Tuesday, February 16, 1999 Published at 01:15 GMT
Cancer risk from Tamoxifen
Tamoxifen could cause cancer
Tamoxifen, the drug hailed as prolonging the life of women with breast cancer, may cause other cancers, scientists fear.
Studies have shown that the drug may cause a range of other serious problems, including cancer of the womb lining.
In an article in the Journal of Clinical Pathology, Dr Sezgin Ismail of the Department of Pathology at the University of Wales College of Medicine says various studies have shown that Tamoxifen has harmful side effects.
The drug has been used for some 25 years to treat breast cancer. Last year the USA stopped a study to test whether it had a preventive effect on women with a family history of breast cancer.
US scientists said there was no need to continue the trials since they had already shown a 45% reduction in cases.
But European trials have not shown any significant preventive role for the drug.
Dr Ismail says it is likely Tamoxifen use will increase substantially in the years to come and reports of side effects will increase.
The main side effects noted in research up until now relate to the womb lining.
More studies have been done on post-menopausal women, because they are more likely to suffer from breast cancer and to take Tamoxifen.
Dr Sezgin says research shows significant thickening in the womb lining of women taking the drug on a long-term basis.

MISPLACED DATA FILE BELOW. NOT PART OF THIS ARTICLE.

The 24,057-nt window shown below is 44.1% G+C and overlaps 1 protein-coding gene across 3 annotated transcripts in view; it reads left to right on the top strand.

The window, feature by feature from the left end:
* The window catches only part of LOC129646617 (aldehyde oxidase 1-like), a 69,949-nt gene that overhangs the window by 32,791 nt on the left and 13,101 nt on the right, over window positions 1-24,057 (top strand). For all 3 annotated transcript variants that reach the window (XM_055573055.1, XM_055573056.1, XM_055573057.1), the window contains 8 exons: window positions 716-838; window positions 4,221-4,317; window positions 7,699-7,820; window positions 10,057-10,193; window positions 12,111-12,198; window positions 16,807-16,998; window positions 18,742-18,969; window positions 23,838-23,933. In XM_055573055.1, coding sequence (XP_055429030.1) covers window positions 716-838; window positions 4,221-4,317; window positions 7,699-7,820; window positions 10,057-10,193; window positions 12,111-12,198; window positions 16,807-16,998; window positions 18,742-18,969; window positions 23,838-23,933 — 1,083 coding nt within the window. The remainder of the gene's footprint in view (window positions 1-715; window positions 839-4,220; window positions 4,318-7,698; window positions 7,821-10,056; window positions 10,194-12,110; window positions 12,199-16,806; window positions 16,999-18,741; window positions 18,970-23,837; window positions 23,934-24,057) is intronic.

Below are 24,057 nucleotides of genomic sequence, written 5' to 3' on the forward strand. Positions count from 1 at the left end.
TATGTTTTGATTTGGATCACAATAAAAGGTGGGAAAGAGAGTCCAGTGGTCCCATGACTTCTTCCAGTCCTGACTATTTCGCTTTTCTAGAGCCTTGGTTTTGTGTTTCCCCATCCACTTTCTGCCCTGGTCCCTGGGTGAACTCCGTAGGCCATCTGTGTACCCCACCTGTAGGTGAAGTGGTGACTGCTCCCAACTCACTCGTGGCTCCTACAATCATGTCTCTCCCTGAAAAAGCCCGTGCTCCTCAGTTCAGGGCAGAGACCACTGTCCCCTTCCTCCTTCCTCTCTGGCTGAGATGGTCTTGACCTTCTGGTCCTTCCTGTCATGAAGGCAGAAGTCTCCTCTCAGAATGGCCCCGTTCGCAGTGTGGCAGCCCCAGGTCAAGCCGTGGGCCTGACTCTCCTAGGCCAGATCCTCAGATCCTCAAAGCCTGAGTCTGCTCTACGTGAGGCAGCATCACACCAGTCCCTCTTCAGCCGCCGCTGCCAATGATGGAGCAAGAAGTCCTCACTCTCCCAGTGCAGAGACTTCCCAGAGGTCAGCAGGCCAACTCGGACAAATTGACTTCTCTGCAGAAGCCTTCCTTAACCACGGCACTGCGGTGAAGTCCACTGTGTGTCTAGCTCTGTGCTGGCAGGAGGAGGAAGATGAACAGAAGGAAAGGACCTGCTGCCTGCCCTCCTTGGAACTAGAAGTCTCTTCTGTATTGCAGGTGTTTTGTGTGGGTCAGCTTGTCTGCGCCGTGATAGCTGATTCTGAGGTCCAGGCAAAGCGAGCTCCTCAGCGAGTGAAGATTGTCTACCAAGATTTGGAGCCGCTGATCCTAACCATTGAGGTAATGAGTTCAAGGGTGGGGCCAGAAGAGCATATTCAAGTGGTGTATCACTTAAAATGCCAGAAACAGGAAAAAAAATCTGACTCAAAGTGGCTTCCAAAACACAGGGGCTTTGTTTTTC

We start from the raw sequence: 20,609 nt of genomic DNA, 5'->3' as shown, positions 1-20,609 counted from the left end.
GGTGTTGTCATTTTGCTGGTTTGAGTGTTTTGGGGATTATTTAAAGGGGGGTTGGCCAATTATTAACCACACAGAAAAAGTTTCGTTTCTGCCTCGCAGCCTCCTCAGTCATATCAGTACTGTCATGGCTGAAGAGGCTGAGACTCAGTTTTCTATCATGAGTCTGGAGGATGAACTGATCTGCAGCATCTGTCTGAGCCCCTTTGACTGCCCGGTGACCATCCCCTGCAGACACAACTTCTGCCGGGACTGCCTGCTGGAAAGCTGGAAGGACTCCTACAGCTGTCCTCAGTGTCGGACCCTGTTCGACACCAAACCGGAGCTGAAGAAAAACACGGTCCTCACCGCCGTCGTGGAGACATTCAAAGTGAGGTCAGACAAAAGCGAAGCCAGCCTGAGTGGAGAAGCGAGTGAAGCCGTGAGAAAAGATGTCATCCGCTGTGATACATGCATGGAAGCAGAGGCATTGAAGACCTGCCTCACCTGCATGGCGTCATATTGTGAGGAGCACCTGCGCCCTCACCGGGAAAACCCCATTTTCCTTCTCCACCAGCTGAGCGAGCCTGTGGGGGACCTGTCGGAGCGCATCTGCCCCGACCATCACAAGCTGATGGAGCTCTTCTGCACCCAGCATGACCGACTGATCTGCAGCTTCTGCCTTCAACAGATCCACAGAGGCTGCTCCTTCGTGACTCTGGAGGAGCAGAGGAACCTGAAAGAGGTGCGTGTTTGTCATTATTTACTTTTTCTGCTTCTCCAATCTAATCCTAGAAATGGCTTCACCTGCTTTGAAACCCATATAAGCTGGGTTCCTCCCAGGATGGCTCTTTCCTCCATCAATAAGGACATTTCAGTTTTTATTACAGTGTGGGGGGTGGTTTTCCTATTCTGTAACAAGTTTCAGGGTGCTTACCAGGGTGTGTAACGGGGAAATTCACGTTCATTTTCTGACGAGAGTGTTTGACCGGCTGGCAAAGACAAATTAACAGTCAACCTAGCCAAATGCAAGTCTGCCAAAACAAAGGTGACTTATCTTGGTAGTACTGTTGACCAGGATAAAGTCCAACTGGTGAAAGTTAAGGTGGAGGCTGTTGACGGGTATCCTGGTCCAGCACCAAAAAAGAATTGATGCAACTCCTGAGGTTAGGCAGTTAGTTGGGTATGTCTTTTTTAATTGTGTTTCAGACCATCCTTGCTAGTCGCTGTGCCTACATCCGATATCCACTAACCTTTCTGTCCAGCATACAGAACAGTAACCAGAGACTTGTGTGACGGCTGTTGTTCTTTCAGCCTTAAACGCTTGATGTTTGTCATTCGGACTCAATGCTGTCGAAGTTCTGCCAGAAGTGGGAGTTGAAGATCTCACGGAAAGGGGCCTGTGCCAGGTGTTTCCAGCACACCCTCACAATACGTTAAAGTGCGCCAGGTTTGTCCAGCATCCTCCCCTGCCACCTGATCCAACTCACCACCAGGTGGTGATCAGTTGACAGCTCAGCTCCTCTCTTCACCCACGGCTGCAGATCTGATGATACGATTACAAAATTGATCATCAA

Also present in the womb lining are polyps, cysts and other abnormalities that are risk factors for cancer.
A recent overview of Tamoxifen trials, for example, showed that the incidence of endometrial cancer (cancer of the womb lining) had almost doubled for those taking the drug for one to two years.
For those taking it over a five-year period, the cases had quadrupled.
Even in the discontinued US study women taking Tamoxifen were almost twice as likely to develop endometrial cancer as those on placebos.
Moreover, some research has shown that the form of endometrial cancer suffered by women taking Tamoxifen has a lower survival rate than other types.
Ovarian cysts have also been reported in association with prolonged use of Tamoxifen, although women with a family history of breast cancer are thought to be more likely to develop them.
And there is evidence of hormonal-like effects on cervical smears, with high levels of oestrogen being noted in samples.
This is despite the fact that the drug is known as an "anti-oestrogen" and is said to curb breast cancer by reducing oestrogen levels.
Dr Sezgin says it is not yet clear how Tamoxifen produces these effects.
But he warns: "The side effects of Tamoxifen will be seen with increasing frequnecy."